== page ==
Emily Spivack’s Worn Stories project: What Are the Things We Want to Hold Onto?

I don’t have hard data on closet turnover rates, but even the thriftiest and most #timelessly dressed guys will end up with a mostly new wardrobe every 5 or 6 years, especially when it comes to oft-laundered items like tshirts and oxfords that just plain wear out. Yet when you’re picking out stuff to chuck or donate, a few things that should probably go to Goodwill… inevitably don’t. You hang onto certain things even though a voice in your head whispers, with a little concern: “Hoarder.” Their value isn’t measured on receipts or by amortized per-wear cost (don’t pretend you haven’t calculated that at least once). Their worth is autobiographical, in the story they tell you about yourself.

Emily Spivack, who teaches at the Pratt Institute and created the Smithsonian’s Threaded blog on clothing history, has collected “sartorial memoirs” since 2010, and this month is publishing Worn Stories: a book that includes among its 67 stories contributions from John Hodgman, Andy Spade, Dapper Dan, and Albert Maysles, among many others. I can hardly think of a concept more in tune with Put This On.

"I wanted to be able to preserve these stories before they get lost."

Spivack worked with a broad cross section of people—artists, writers, athletes, chefs, teachers—and the stories in the collection are as varied and unpredictable as their sources. Some are tightly focused on the clothes; for others, you wonder, as you read about a broken relationship or awkward adolescence, how the clothing will be woven in. This is not “talk about your favorite shirt,” although some people do; these are items ripped and frayed by lives lived, and they proudly bear the stains of memory. “One is the story of what someone wore when they were kidnapped, another was stabbed; one is about what someone chose to wear to break up with her boyfriend,”  Spivack told me. “When you go to a thrift store, you might find a receipt or ticket stub in a pocket. You know there’s a history there, but it’s lost. I wanted to be able to preserve these stories before they get lost.”

Uniforms, hand-me-downs, and bootlegs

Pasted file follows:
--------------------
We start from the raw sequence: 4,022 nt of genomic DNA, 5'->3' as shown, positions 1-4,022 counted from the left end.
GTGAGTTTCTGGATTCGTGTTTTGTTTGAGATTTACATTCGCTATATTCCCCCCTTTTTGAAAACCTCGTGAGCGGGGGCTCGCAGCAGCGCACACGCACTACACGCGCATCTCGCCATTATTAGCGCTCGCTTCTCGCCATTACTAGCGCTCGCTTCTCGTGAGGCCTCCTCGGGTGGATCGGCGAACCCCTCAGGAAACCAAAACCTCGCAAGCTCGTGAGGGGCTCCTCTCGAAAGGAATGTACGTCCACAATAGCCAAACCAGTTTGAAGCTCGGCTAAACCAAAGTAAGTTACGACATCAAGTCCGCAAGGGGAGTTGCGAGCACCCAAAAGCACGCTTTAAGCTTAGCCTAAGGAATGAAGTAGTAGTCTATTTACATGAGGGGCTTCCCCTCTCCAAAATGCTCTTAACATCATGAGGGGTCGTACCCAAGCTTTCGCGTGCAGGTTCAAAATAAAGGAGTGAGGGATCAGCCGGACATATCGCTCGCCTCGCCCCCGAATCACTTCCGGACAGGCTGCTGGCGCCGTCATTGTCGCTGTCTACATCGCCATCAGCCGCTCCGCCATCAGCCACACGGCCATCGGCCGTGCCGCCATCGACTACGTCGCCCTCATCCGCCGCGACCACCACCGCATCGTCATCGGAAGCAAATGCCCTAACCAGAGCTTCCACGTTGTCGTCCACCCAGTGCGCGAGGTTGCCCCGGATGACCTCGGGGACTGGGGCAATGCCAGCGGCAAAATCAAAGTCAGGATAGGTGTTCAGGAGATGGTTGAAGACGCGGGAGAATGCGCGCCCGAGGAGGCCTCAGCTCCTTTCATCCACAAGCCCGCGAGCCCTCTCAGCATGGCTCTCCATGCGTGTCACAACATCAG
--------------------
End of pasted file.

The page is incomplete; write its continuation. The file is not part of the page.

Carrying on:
Each story centers on a single item of clothing, more often than not unexceptional on its own. Spivack collected the pieces from her subjects in order to photograph them for the book, “and you could tell they’d been worn. Some were ripped or threadbare.” Although the book balances men’s and women’s stories, Spivack made a deliberate choice to exclude jewelry. “Jewelry lasts forever; you can pass it on to the next generation. Clothing is not really perceived in that way. It degrades, it shows its wear, it’s impermanent. I think that’s relevant… Those are the things that possess meaning to people. That’s worth noting: what are the things we want to hold onto?”

Some of my favorite pieces in the book: critic Sasha Frere-Jones on the growing pains of teenage subcultural identity via a green band jacket; author Courtney Maum on a Ralph Lauren sweater and what it meant and didn’t mean about her father; Double Dare announcer Harvey on his Family Double Dare costume; and artist Andrew Kuo on bootleg Bart shirts and Linsanity.

With the rise of e-commerce and fast fashion, our investment in what we wear is more and more ephemeral, like a lot of the essentially disposable clothes themselves. Not that Worn Stories is another paean to the artisinal; it’s about how we imbue what we wear with a little bit of ourselves, and why that’s hard to let go of. As Spivack says in her introduction to the collection: “We all have a memoir in miniature living in a garment we’ve worn. This book brings some of those stories to light.”

Buy Worn Stories at Amazon or from the publisher.

Pictured above, clockwise from top left: Andy Spade’s vintage waxed jacket, John Hodgman’s dress, Andrew Tarlow’s navy Brooks Brothers suit, Andrew Kuo’s Air Bart Simpson tshirt. Photos by Ally Lindsay.

-Pete

It’s probably BS that Hemingway’s shortest story was the six-word “For sale: baby shoes, never worn,” but nevertheless the clothes we sell have stories to tell. To that end, curator Emily Spivack put together "Sentimental Value," an exhibition of eBay finds that she chose not because she was jonesing for a never-to-be-worn wedding dress or a pair of ruined Air Maxes, but due to the sometimes intensely personal narratives behind the items that sellers relate in their listings. They go beyond “Didn’t fit” and “There’s lots of life left in this blood-stained cocktail dress.” Check out the New York Times piece on Spivack’s exhibit

-Pete